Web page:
Scientists Figured Out a Way to Cheat Newton's Third Law

Ever since the late 17th century, it's been understood that to every action there is an equal and opposite reaction. That's Newton's Third Law of Motion. But a group of German scientists recently came up with a trick that appears to break that law, one that lets light accelerate all by itself. And it could bring us faster electronics in the process.

This is not a simple trick. It involves fiddling with the mass of photons, particles that are believed not to have a mass at all, and requires a form of negative mass, a state that scientists believe does not exist. That's the trick part. And that's also why it merely appears to break Newton's third law. All that said, it's pretty impressive.

What these German scientists basically did is create an optical diametric drive. The basic principle behind a diametric drive calls for an object with positive mass to collide with an object with negative mass causing both to accelerate forever in the same direction. In the 1990s NASA tried and failed to build one, because it would make an awesome spaceship engine. However—and that's a big however—diametric drives are difficult to build because there's no such thing as an object with negative mass, at least not one that scientists have observed.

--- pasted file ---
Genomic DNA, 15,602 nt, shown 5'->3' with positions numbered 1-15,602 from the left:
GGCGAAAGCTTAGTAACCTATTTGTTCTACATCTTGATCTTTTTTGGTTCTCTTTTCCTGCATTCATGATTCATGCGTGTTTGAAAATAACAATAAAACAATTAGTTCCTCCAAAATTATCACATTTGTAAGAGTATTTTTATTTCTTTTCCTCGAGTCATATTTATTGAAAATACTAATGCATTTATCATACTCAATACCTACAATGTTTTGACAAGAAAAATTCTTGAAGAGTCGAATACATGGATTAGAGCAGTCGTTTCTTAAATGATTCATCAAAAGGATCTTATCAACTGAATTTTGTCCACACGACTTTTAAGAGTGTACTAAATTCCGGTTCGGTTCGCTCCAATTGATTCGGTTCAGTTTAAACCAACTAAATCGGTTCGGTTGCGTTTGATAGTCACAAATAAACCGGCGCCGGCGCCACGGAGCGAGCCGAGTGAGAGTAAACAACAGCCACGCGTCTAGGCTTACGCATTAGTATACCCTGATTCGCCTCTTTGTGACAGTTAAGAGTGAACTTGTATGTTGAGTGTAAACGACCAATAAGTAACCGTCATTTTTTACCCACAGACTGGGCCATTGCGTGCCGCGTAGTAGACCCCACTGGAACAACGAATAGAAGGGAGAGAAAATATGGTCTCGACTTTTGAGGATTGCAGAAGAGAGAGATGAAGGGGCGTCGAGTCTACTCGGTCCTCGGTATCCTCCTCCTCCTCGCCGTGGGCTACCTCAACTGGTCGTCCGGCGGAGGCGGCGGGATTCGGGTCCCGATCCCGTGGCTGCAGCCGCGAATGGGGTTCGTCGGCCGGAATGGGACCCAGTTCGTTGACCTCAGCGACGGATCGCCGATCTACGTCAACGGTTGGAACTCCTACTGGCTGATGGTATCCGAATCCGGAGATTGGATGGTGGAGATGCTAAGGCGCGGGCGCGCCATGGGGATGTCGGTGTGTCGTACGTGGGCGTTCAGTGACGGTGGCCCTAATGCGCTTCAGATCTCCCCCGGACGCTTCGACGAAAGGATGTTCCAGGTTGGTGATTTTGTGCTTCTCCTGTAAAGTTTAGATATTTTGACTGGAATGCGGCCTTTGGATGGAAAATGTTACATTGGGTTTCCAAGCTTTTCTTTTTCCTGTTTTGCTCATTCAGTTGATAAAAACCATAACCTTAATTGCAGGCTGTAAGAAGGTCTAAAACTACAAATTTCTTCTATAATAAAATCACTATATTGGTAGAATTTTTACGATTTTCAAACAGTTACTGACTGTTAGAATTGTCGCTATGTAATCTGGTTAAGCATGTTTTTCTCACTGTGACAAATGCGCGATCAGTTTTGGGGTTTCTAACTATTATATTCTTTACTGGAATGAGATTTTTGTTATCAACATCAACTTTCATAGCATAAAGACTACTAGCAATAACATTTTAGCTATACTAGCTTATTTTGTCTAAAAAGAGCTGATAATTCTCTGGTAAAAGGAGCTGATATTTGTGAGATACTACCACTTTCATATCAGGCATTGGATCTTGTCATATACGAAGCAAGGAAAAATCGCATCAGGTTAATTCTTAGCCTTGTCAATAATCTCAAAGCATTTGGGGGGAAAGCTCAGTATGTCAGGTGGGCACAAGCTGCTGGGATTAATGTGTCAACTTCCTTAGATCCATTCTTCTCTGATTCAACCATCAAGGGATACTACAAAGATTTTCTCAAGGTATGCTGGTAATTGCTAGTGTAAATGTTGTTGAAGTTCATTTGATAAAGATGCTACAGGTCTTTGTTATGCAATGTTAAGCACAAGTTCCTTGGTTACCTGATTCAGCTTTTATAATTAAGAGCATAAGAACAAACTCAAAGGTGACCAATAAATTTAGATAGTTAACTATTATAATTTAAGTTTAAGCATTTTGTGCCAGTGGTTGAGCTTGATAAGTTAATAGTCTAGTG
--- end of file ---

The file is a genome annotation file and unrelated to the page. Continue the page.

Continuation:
Bear with me here. To get around these basic rules of physics and quantum mechanics, our friends the German scientists used photons to create something called effective mass. This is what a particle seems to have when it's responding to forces, and there is such a thing as negative effective mass. So the scientists sent a series of laser pulses through a two loops of fiber-optic cable—one bigger than the other—that connect at a contact point. As the pulses are traveling through the different-sized loops at slightly different times, they share photons creating an interference that gives them effective mass, some positive and some negative. In this so-called optical diametric drive, the pulses accelerate in the same direction. Cool, huh? Complicated, but cool.

Needless to say, the idea of laser pulses that accelerate continuously bears big implications for anything that uses fiber optic cables. This method could make computers, communications networks, and so forth to get faster and more powerful. Just remember that it's a highly experimental new technology; it's going to take a while before this makes your iPhone better. [Nature Physics via New Scientist]